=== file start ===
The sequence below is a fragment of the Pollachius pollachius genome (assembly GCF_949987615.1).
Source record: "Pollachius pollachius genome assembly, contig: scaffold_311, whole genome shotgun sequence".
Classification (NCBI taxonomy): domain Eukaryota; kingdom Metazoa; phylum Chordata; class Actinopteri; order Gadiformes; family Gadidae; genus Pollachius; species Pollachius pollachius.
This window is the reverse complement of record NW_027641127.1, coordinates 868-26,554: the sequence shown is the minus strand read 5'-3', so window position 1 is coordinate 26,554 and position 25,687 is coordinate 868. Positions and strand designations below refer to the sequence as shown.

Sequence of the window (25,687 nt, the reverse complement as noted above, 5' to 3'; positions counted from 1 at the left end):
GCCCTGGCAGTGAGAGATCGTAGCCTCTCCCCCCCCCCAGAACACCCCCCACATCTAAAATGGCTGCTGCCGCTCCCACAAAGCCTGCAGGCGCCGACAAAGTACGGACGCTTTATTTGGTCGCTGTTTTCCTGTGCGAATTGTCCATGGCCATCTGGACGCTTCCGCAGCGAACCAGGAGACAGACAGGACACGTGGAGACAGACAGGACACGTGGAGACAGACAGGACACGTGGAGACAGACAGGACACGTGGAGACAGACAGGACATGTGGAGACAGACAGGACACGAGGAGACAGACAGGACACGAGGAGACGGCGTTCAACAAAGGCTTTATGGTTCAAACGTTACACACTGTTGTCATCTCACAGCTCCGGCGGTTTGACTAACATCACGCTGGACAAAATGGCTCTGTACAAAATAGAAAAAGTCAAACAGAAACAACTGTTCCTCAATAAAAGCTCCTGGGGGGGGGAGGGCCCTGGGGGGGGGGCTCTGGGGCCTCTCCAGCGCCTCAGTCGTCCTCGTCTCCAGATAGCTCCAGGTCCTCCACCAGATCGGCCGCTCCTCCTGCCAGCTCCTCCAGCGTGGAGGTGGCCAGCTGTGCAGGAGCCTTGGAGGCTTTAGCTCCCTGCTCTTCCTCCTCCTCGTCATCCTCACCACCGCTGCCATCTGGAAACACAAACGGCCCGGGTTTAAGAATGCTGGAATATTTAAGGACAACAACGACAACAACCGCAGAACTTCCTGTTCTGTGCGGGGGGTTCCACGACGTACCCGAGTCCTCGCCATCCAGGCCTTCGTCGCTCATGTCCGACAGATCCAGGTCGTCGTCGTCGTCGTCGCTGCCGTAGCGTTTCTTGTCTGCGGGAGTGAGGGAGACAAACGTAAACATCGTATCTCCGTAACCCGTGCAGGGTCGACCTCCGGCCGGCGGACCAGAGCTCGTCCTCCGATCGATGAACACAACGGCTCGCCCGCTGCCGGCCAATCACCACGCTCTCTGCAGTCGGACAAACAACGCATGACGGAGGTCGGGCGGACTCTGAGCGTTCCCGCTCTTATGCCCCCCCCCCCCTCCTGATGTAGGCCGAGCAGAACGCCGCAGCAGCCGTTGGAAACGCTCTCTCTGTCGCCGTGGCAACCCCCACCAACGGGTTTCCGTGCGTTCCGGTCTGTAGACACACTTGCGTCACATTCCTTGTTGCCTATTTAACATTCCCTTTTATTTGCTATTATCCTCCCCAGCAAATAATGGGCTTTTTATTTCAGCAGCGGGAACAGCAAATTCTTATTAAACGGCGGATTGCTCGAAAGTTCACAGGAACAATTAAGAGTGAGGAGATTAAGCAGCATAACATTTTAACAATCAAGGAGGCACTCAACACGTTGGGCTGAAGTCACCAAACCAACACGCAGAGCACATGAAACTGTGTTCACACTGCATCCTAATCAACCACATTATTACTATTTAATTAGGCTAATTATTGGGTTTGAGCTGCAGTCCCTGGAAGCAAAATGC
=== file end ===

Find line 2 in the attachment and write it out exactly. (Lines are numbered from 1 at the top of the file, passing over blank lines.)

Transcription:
Source record: "Pollachius pollachius genome assembly, contig: scaffold_311, whole genome shotgun sequence".